In the weeks and months following the Sept. 11, 2001 terror attacks, many Americans became more patriotic. They tied yellow ribbons around trees, raised the flag, donated blood and enlisted in the military. Others, however, decided to seek revenge, and because their targets were so far away, they opted to hurt anyone who appeared to fit a specific profile.

In the past 10 years, the FBI has investigated more than 800 cases of violence against Arab-Americans, Muslims, Sikhs or people perceived to be of Middle Eastern origin. It is unknown how many of these “revenge attacks” were investigated by local authorities, but some were fatal.

One of these crimes happened on Sept. 15, 2001. Balbir Singh Sodhi, a Sikh, was working at the gas station he owned in Mesa, Ariz., when Frank Roque drove by. Incensed by the 9/11 attacks, Roque rolled down his window, pulled out a gun and shot Balbir five times, killing him. Balbir left behind a wife and five children.

Roque bragged about shooting Balbir as “revenge for 9/11,” and described him as a “towel head.” He also fired several shots into the home of a family of Afghan descent, but no one was harmed. Roque was later arrested, convicted and sentenced to death. The death penalty was eventually overturned and he’s now serving life in prison.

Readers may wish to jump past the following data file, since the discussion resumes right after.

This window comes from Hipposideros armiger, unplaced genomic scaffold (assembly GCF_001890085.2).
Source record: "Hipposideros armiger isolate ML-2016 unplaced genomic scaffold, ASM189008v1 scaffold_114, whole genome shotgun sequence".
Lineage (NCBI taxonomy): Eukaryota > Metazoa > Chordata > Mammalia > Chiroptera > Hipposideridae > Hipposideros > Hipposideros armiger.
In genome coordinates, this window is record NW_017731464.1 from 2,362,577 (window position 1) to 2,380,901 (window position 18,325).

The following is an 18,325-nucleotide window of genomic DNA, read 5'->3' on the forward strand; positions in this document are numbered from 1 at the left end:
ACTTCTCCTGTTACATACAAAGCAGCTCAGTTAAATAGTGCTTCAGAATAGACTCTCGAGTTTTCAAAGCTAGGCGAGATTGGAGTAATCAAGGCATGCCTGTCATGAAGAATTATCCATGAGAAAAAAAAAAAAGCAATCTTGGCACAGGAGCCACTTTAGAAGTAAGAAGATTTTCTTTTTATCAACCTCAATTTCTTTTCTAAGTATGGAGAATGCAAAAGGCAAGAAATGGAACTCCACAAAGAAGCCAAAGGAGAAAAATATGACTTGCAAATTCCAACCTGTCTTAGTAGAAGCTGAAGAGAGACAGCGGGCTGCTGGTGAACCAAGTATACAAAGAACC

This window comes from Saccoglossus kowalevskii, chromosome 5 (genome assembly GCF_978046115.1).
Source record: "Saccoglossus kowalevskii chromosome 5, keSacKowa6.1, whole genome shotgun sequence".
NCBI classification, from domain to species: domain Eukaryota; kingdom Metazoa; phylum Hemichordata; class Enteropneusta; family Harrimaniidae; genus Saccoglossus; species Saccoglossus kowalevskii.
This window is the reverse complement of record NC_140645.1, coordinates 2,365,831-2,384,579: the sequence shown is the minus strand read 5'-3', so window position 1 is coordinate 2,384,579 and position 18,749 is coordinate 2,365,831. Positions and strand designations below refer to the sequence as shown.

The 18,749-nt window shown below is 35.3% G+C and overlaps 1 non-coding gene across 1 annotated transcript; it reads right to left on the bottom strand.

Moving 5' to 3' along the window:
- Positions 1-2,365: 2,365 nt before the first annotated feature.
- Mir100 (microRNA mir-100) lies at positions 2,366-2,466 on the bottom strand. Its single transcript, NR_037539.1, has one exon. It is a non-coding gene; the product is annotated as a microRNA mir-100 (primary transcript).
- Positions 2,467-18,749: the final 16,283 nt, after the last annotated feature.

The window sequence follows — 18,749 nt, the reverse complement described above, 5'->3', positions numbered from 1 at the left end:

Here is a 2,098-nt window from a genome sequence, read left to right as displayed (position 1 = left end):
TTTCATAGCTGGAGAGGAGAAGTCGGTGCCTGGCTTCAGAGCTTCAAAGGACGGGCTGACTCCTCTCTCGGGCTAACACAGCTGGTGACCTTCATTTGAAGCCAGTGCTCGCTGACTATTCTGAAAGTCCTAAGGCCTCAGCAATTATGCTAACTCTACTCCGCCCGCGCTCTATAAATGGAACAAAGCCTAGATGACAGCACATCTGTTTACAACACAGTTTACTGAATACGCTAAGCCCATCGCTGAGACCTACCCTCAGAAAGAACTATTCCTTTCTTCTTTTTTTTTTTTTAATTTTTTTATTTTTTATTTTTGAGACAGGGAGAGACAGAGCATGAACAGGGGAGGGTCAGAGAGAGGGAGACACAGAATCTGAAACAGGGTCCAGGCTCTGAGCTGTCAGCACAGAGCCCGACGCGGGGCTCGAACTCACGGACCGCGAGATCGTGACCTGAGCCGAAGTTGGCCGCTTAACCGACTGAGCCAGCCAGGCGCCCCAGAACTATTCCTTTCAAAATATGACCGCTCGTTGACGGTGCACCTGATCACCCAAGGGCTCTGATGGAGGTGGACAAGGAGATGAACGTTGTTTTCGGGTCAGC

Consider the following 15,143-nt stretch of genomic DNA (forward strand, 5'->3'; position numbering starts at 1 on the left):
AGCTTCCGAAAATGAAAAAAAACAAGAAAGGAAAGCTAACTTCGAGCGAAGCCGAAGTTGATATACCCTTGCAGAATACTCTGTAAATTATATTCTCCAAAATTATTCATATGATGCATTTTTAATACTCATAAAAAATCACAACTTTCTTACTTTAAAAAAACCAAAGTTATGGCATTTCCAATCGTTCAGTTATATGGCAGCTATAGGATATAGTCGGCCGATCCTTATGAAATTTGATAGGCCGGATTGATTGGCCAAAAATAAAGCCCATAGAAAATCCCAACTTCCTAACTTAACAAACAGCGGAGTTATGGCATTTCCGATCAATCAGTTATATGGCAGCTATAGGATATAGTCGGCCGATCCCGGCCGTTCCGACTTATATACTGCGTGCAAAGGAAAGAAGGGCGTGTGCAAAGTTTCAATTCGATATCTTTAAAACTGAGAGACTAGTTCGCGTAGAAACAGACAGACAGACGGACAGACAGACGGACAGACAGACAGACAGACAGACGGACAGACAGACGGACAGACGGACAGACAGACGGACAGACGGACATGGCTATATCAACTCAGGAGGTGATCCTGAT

That same month, a Texan named Mark Stroman launched a shooting spree against anyone he encountered who looked Arab. He killed two men and injured a third — none of whom were even from the Middle East — before he was caught, convicted and put on death row.

Rais Bhuiyan, the lone survivor of the attack who lost his sight in one eye after Stroman shot him in the face, unsuccessfully sued to stop the execution because his religious beliefs told him to forgive. The courts denied that request and Stroman was put to death on July 20 of this year.

Despite being the victim of a post-9/11 revenge attack, Bhuyian said the incident helped him to realize that hate doesn’t bring a peaceful solution to any situation. “Hate only brings fear, misery, resentment and disaster into human lives,” he wrote on his website. “It creates obstacles to healthy human growth, which, in turn, diminishes society as a whole.”

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